So it seems that I'm going through a gooey phase :) Sounds good, doesn't it ? ;)
As you've seen in this blog, I've recently made my first houmous (and I've made it two or three more times after that, so it's quickly becoming a staple). I've also been making guacamole, although that is something I've been making for a while. And now I've made my first home-made fresh spinach pesto (yes, all you purists, I do know that technically only basil pesto is called pesto, but it's just so much easier to call it that, than to go into the whole "fresh blended green sauce" explanation) and my first baba ganoush (or Baba Ghannouj, if you so prefer). And they were lovely!
As I've made and photographed different pasta dishes and salads with spinach, I'm not going into the details of the spinach pesto here (and they're pretty basic anyways) as I'll probably do it later.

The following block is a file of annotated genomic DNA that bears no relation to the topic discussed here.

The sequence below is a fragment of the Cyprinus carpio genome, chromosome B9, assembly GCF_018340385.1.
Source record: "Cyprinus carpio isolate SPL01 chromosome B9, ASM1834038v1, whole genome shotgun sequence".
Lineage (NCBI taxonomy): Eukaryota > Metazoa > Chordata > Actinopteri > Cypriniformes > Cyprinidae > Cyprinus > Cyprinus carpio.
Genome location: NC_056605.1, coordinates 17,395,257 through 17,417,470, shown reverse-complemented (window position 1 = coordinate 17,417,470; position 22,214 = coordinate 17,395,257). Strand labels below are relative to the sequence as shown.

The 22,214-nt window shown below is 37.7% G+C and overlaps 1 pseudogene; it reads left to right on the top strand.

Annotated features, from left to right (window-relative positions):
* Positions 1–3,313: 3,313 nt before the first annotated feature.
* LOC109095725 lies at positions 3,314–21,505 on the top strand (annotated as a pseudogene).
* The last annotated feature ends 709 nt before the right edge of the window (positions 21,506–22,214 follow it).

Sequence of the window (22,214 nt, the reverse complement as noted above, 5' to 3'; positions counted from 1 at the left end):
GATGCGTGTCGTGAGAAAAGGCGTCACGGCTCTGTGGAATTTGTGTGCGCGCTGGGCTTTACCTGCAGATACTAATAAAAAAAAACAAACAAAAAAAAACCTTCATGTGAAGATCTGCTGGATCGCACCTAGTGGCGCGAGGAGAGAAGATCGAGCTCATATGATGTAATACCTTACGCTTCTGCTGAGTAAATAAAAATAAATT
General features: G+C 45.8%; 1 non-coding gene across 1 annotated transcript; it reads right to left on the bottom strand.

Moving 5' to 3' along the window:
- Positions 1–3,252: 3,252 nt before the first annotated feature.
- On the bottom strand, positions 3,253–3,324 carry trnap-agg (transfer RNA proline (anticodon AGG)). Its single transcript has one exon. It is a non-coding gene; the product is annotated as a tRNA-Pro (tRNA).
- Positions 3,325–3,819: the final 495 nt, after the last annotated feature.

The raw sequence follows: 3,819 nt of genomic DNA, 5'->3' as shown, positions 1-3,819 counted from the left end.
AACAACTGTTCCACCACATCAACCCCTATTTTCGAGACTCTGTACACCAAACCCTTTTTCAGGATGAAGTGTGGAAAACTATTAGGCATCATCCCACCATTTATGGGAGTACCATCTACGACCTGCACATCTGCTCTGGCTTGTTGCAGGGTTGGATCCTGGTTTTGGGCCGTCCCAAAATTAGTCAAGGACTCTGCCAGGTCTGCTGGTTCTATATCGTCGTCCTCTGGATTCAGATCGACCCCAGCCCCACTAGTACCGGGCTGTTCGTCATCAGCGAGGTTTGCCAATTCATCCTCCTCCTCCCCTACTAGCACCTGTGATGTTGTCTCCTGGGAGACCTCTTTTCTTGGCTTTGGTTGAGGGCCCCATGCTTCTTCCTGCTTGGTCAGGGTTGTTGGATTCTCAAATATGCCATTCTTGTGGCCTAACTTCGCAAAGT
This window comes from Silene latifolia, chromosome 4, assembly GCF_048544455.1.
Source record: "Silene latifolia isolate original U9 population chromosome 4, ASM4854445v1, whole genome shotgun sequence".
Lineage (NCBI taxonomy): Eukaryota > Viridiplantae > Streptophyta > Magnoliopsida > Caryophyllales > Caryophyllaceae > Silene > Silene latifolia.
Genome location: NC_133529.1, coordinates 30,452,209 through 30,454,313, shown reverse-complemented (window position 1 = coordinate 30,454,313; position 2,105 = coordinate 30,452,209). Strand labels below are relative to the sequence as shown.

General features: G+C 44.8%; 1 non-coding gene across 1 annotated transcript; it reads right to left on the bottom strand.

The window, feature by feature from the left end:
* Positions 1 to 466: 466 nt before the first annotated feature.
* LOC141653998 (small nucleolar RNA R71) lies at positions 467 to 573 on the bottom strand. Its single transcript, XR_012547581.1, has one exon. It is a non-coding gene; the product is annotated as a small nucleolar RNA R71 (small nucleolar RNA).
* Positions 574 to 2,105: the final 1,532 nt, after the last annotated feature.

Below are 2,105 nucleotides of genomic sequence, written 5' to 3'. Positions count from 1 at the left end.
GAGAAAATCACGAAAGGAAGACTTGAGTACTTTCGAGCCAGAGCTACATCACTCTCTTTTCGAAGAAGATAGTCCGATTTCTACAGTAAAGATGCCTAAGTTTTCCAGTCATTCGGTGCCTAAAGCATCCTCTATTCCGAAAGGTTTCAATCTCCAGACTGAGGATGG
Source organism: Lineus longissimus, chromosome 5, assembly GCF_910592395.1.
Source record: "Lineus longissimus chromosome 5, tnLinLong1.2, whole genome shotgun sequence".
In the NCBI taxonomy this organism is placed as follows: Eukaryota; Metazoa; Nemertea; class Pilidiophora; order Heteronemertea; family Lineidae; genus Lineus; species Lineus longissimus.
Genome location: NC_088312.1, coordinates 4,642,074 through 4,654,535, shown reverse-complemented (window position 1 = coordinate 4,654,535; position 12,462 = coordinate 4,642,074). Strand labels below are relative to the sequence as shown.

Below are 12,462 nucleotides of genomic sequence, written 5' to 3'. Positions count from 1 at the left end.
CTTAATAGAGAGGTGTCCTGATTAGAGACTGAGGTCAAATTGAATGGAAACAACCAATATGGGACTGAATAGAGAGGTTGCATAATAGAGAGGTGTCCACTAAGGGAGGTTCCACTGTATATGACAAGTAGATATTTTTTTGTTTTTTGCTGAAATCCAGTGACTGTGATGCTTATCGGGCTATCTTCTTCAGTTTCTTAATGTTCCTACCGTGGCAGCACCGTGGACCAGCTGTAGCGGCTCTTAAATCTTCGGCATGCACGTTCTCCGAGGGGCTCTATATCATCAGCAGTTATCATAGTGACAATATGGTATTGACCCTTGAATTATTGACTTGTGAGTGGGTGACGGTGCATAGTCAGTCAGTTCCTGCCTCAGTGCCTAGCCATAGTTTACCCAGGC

So here goes, Baba Ganoush
2 whole eggplants
2 large tbsp of tahini
3 cloves of garlic
a good glug of olive oil
juice from 1/2 lemon
a bunch of fresh cilantro
chili flakes (optional)
Preheat the oven to 200C.
If you have a gas stove or some kind of flambee'ing equipment, char the skins of the eggplants. If not, no worries.
Prick the eggplants with a fork and lay them on a paper-lined baking tray. Cook until soft inside (a knife or a fork goes in easily), about 30-40 minutes.
While the eggplants are cooking, chop the garlic, squeeze the lemon juice and finely chop the cilantro.
Let the eggplants cool slightly, then cut open and scrape the insides into a bowl or a blender.
Add the rest of the ingredients and blitz into a smooth puree.
Serve with corn-chips or bread or as a dip for veggies.
Mine kept nicely for about 5 days in an airtight container in the fridg (it does kind of leak juice, but that's fine).
And it's a nice variety to the houmous, it kind of tastes similar (the tahini element), but is much lighter and airier. Makes a lovely bread-spread for a good breakfast. I love to sprinkle it with alfalfa sprouts.